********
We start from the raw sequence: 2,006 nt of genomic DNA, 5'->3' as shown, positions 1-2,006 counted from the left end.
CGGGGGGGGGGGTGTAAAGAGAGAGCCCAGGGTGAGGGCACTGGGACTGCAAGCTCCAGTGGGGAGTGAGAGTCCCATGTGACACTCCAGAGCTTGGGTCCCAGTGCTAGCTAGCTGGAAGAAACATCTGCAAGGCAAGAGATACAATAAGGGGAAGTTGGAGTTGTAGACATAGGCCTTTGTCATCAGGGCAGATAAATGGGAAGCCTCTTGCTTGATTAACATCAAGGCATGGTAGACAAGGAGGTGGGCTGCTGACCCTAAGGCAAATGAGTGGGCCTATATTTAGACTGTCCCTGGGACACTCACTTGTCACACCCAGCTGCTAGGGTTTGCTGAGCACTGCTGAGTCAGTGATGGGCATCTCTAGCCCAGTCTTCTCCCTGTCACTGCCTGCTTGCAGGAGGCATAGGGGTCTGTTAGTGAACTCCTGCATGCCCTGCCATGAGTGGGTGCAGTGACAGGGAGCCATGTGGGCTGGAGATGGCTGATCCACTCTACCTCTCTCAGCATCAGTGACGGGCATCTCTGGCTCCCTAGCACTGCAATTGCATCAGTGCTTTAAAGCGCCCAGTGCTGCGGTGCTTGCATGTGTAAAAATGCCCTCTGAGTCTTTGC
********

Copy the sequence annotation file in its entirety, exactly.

We start from the raw sequence: 2,006 nt of genomic DNA, 5'->3' as shown, positions 1-2,006 counted from the left end.
CGGGGGGGGGGGTGTAAAGAGAGAGCCCAGGGTGAGGGCACTGGGACTGCAAGCTCCAGTGGGGAGTGAGAGTCCCATGTGACACTCCAGAGCTTGGGTCCCAGTGCTAGCTAGCTGGAAGAAACATCTGCAAGGCAAGAGATACAATAAGGGGAAGTTGGAGTTGTAGACATAGGCCTTTGTCATCAGGGCAGATAAATGGGAAGCCTCTTGCTTGATTAACATCAAGGCATGGTAGACAAGGAGGTGGGCTGCTGACCCTAAGGCAAATGAGTGGGCCTATATTTAGACTGTCCCTGGGACACTCACTTGTCACACCCAGCTGCTAGGGTTTGCTGAGCACTGCTGAGTCAGTGATGGGCATCTCTAGCCCAGTCTTCTCCCTGTCACTGCCTGCTTGCAGGAGGCATAGGGGTCTGTTAGTGAACTCCTGCATGCCCTGCCATGAGTGGGTGCAGTGACAGGGAGCCATGTGGGCTGGAGATGGCTGATCCACTCTACCTCTCTCAGCATCAGTGACGGGCATCTCTGGCTCCCTAGCACTGCAATTGCATCAGTGCTTTAAAGCGCCCAGTGCTGCGGTGCTTGCATGTGTAAAAATGCCCTCTGAGTCTTTGC